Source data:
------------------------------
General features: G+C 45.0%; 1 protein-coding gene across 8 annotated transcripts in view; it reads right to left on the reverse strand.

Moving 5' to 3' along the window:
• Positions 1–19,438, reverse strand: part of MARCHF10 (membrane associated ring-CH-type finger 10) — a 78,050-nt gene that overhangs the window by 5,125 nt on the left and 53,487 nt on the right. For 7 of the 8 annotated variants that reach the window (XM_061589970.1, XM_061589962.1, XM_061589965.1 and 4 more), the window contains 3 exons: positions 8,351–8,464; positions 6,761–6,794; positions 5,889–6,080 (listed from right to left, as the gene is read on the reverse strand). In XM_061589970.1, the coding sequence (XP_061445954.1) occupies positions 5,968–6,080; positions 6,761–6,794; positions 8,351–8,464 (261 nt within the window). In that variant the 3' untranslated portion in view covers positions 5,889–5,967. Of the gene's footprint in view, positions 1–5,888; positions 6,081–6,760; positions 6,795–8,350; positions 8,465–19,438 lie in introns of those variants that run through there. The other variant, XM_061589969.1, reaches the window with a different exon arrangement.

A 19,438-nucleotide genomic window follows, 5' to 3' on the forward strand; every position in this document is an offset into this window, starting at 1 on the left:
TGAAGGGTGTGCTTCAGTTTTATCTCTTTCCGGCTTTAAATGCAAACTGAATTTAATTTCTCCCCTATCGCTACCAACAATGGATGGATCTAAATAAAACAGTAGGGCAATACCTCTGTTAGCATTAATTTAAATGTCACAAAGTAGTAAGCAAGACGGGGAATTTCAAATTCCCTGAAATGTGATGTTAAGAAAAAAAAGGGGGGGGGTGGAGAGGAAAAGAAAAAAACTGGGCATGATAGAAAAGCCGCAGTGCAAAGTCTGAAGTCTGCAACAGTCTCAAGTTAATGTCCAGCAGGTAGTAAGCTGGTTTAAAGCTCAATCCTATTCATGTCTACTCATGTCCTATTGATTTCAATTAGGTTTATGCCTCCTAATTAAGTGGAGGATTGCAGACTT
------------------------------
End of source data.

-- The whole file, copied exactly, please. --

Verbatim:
General features: G+C 45.0%; 1 protein-coding gene across 8 annotated transcripts in view; it reads right to left on the reverse strand.

Moving 5' to 3' along the window:
• Positions 1–19,438, reverse strand: part of MARCHF10 (membrane associated ring-CH-type finger 10) — a 78,050-nt gene that overhangs the window by 5,125 nt on the left and 53,487 nt on the right. For 7 of the 8 annotated variants that reach the window (XM_061589970.1, XM_061589962.1, XM_061589965.1 and 4 more), the window contains 3 exons: positions 8,351–8,464; positions 6,761–6,794; positions 5,889–6,080 (listed from right to left, as the gene is read on the reverse strand). In XM_061589970.1, the coding sequence (XP_061445954.1) occupies positions 5,968–6,080; positions 6,761–6,794; positions 8,351–8,464 (261 nt within the window). In that variant the 3' untranslated portion in view covers positions 5,889–5,967. Of the gene's footprint in view, positions 1–5,888; positions 6,081–6,760; positions 6,795–8,350; positions 8,465–19,438 lie in introns of those variants that run through there. The other variant, XM_061589969.1, reaches the window with a different exon arrangement.

A 19,438-nucleotide genomic window follows, 5' to 3' on the forward strand; every position in this document is an offset into this window, starting at 1 on the left:
TGAAGGGTGTGCTTCAGTTTTATCTCTTTCCGGCTTTAAATGCAAACTGAATTTAATTTCTCCCCTATCGCTACCAACAATGGATGGATCTAAATAAAACAGTAGGGCAATACCTCTGTTAGCATTAATTTAAATGTCACAAAGTAGTAAGCAAGACGGGGAATTTCAAATTCCCTGAAATGTGATGTTAAGAAAAAAAAGGGGGGGGGTGGAGAGGAAAAGAAAAAAACTGGGCATGATAGAAAAGCCGCAGTGCAAAGTCTGAAGTCTGCAACAGTCTCAAGTTAATGTCCAGCAGGTAGTAAGCTGGTTTAAAGCTCAATCCTATTCATGTCTACTCATGTCCTATTGATTTCAATTAGGTTTATGCCTCCTAATTAAGTGGAGGATTGCAGACTT